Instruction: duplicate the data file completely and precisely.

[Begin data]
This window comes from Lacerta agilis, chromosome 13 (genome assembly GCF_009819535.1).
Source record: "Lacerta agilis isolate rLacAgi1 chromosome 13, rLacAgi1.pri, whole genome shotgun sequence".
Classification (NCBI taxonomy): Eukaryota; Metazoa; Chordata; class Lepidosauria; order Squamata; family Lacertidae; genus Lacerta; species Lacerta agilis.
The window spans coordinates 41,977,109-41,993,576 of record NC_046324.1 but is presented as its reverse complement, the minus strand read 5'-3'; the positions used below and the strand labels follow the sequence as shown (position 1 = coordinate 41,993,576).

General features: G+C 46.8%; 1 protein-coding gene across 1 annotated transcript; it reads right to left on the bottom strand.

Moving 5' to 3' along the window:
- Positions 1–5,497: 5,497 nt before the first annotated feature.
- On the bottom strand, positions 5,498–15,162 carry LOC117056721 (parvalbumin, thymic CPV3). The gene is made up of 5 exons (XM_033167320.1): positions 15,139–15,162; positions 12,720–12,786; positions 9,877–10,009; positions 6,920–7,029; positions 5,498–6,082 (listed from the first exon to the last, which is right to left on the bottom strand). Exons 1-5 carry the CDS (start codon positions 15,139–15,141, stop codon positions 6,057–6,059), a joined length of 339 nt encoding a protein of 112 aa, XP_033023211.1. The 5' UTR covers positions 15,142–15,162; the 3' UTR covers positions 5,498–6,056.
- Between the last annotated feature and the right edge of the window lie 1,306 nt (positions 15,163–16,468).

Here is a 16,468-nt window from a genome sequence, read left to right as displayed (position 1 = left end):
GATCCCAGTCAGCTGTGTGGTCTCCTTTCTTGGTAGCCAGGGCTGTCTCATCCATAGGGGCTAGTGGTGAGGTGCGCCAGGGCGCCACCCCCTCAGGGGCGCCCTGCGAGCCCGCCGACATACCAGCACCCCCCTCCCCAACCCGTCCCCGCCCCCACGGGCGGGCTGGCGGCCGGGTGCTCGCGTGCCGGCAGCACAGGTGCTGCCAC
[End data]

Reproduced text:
This window comes from Lacerta agilis, chromosome 13 (genome assembly GCF_009819535.1).
Source record: "Lacerta agilis isolate rLacAgi1 chromosome 13, rLacAgi1.pri, whole genome shotgun sequence".
Classification (NCBI taxonomy): Eukaryota; Metazoa; Chordata; class Lepidosauria; order Squamata; family Lacertidae; genus Lacerta; species Lacerta agilis.
The window spans coordinates 41,977,109-41,993,576 of record NC_046324.1 but is presented as its reverse complement, the minus strand read 5'-3'; the positions used below and the strand labels follow the sequence as shown (position 1 = coordinate 41,993,576).

General features: G+C 46.8%; 1 protein-coding gene across 1 annotated transcript; it reads right to left on the bottom strand.

Moving 5' to 3' along the window:
- Positions 1–5,497: 5,497 nt before the first annotated feature.
- On the bottom strand, positions 5,498–15,162 carry LOC117056721 (parvalbumin, thymic CPV3). The gene is made up of 5 exons (XM_033167320.1): positions 15,139–15,162; positions 12,720–12,786; positions 9,877–10,009; positions 6,920–7,029; positions 5,498–6,082 (listed from the first exon to the last, which is right to left on the bottom strand). Exons 1-5 carry the CDS (start codon positions 15,139–15,141, stop codon positions 6,057–6,059), a joined length of 339 nt encoding a protein of 112 aa, XP_033023211.1. The 5' UTR covers positions 15,142–15,162; the 3' UTR covers positions 5,498–6,056.
- Between the last annotated feature and the right edge of the window lie 1,306 nt (positions 15,163–16,468).

Here is a 16,468-nt window from a genome sequence, read left to right as displayed (position 1 = left end):
GATCCCAGTCAGCTGTGTGGTCTCCTTTCTTGGTAGCCAGGGCTGTCTCATCCATAGGGGCTAGTGGTGAGGTGCGCCAGGGCGCCACCCCCTCAGGGGCGCCCTGCGAGCCCGCCGACATACCAGCACCCCCCTCCCCAACCCGTCCCCGCCCCCACGGGCGGGCTGGCGGCCGGGTGCTCGCGTGCCGGCAGCACAGGTGCTGCCAC